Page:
Hundreds bid farewell to Italian author Umberto Eco

"Intellectually this has been the biggest loss in my life. He was a point of reference, he taught me that any goals can be reached in life," a film director, Vanna Paoli, told Xinhua while attending the funeral of Italian philosopher and author Umberto Eco held here in Milan on Tuesday.

Paoli, born in Florence, currently lives in Chicago, Unites States. "But I would never have missed being here today. Eco was my professor at DAMS -- drama, art and music studies faculty at Bologna University -- in the 1970s. I remember his breadth of vision and his strong will to transfer to us, his students, the results of his research, always in a smart and ironic way," she said.

Local authorities, intellectuals, personalities but also hundreds of common citizens attended the civil ritual held at the Milan's iconic Sforza Castle, not far from the home where the professor of semiotics -- especially renowned in the world for his bestsellers The Name of the Rose, translated into nearly 50 languages, and Foucault's Pendulum -- died at the age of 84 on Friday night.

Piero Gelli, an essayist and former editorial director of major Italian publishing houses, was a close friend of Eco's. "We had been good friends since 1965. He is one of the most important intellectuals that Italy has ever had, and one with an extraordinary international gaze. He has always encouraged cultural interaction and integration," he told Xinhua.

"When I met Eco first, he was not so famous yet, but global fame did not change him at all. It is difficult to find a personality like him able to remain the same humane, the same simple and the same natural as he had always used to be," Gelli highlighted.

Culture Minister Dario Franceschini in his address to Tuesday's ceremony underlined Eco's role in spreading culture as a fundamental instrument of dialogue between peoples, in a world in which different traditions can no longer ignore each other but must live in continual contact. "We have lost a master, but not his lesson," stressed Education Minister Stefania Giannini.

Xinhua talked to various school and university professors attending the ceremony, who underlined the importance of making Eco known to young generations. "Not so many scholars in recent years have been able to give a fundamental support to literature as Eco did, we must be very thankful to him," Lia Colonnello, a middle school teacher in Milan, said.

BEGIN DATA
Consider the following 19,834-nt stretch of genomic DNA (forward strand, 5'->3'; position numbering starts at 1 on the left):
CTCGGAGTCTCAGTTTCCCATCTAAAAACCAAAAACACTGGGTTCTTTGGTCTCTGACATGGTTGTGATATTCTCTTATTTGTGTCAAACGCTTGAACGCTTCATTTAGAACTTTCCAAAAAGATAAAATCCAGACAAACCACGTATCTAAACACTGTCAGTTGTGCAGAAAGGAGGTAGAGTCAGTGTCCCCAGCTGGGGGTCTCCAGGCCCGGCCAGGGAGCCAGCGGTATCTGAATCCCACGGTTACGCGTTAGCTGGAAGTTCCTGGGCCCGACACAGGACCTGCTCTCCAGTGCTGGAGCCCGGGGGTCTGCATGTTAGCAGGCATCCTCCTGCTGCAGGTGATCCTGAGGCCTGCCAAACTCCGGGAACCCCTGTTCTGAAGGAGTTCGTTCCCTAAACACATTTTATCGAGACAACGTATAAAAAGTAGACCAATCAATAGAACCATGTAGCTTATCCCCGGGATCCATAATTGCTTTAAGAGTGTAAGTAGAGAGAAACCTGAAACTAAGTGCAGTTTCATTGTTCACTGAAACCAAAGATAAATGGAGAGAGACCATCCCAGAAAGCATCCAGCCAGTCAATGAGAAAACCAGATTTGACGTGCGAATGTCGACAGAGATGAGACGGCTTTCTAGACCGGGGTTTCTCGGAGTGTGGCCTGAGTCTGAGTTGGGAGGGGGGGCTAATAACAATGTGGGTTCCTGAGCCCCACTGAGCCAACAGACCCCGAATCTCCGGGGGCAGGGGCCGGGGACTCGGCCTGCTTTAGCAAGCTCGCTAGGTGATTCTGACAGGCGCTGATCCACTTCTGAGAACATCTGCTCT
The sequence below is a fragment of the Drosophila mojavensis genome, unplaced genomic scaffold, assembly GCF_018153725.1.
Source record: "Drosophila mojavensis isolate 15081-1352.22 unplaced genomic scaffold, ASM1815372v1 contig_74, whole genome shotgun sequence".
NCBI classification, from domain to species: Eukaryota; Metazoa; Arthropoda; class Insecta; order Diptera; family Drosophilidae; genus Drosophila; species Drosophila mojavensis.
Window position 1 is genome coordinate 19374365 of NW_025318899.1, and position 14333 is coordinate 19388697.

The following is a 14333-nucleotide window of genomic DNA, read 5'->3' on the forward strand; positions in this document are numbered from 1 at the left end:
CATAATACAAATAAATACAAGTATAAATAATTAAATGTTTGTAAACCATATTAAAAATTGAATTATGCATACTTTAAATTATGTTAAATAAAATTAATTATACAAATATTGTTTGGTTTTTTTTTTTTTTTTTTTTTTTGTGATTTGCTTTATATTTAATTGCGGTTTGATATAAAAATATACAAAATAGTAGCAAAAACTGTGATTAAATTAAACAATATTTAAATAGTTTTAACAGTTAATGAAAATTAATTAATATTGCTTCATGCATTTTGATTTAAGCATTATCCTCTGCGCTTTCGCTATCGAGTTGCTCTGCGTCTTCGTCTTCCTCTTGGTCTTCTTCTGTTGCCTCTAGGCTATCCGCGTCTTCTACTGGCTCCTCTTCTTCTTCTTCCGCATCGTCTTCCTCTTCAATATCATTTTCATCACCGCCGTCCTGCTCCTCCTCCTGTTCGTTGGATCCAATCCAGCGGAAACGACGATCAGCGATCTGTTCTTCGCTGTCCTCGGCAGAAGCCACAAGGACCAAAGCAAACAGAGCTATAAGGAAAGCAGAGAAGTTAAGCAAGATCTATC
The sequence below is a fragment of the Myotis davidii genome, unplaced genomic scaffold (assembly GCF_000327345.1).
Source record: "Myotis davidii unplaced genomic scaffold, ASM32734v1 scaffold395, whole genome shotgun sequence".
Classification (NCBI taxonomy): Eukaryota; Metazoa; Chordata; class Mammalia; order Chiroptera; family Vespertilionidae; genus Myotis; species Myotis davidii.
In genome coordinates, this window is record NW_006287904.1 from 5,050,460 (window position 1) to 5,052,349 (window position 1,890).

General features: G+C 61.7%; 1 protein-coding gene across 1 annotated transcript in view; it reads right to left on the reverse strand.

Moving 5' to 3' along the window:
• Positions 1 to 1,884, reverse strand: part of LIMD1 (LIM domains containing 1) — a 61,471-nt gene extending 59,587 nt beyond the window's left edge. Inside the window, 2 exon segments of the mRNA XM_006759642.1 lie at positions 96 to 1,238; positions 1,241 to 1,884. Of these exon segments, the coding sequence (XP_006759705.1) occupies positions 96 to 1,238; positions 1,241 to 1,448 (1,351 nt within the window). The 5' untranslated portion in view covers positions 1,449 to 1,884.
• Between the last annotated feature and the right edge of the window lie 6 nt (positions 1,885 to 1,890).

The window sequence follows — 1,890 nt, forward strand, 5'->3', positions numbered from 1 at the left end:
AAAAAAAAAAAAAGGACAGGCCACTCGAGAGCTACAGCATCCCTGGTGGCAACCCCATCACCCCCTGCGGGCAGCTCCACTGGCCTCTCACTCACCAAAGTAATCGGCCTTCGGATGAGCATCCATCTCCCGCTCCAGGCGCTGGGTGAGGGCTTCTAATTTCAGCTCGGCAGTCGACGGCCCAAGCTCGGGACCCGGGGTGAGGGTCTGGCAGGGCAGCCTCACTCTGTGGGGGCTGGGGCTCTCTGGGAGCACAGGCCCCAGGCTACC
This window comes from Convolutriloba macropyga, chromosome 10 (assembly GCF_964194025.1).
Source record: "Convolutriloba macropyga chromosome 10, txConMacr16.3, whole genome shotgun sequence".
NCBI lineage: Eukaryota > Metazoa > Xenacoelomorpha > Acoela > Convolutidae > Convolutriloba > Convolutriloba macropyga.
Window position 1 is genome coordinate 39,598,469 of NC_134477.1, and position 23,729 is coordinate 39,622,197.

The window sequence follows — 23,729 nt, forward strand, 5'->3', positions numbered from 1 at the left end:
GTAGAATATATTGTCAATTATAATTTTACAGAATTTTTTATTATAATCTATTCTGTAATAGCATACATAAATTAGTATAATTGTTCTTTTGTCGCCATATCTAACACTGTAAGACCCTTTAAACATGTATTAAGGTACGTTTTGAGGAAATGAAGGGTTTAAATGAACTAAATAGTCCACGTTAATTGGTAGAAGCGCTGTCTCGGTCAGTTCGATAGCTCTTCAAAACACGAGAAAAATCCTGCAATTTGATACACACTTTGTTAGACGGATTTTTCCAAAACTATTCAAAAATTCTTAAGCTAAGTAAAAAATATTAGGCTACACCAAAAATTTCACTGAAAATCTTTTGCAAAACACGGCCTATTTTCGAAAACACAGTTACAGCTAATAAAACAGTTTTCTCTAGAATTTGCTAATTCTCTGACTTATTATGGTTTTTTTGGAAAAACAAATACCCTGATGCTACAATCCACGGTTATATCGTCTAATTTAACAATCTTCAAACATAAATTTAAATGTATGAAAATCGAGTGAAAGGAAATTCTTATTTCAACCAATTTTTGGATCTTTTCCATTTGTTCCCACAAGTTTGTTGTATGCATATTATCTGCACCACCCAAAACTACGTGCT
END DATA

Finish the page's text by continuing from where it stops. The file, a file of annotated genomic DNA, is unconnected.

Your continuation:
Colonnello told Xinhua that it is not an easy job to make young students learn from Eco's capacity to analyze the world with an open and vigilant mind, in nowadays hurried society. "But I have always tried my best to do so when he was alive and I will keep doing now that he is not with us anymore," she added.

Many citizens said they came to the author's funeral just because they have read his essays and novels and have found them enlightening. Among them there was a literature student in Milan, Nicolo Straudi. "Eco has set an example in my life for his incredible capacity of speaking to everybody through his works, and through the use of many different styles," he said.

"I missed school today to be here and bid my farewell to Eco. I have read many works of him, including novels and essays. I found that he was always able to see beyond the present," the moved student told Xinhua holding a copy of his favorite book by the author, Foucault's Pendulum, in his hands.

The release date of Eco's final book Pape Satan Aleppe, a collection of his essays, has been pushed forward from May to come out this weekend in Italian, according to media reports. Among his most recent public appearance, Eco gave a speech at an international conference on culture held last summer at the Expo Milano 2015, where he defined cultural exchange as a tool for safety.

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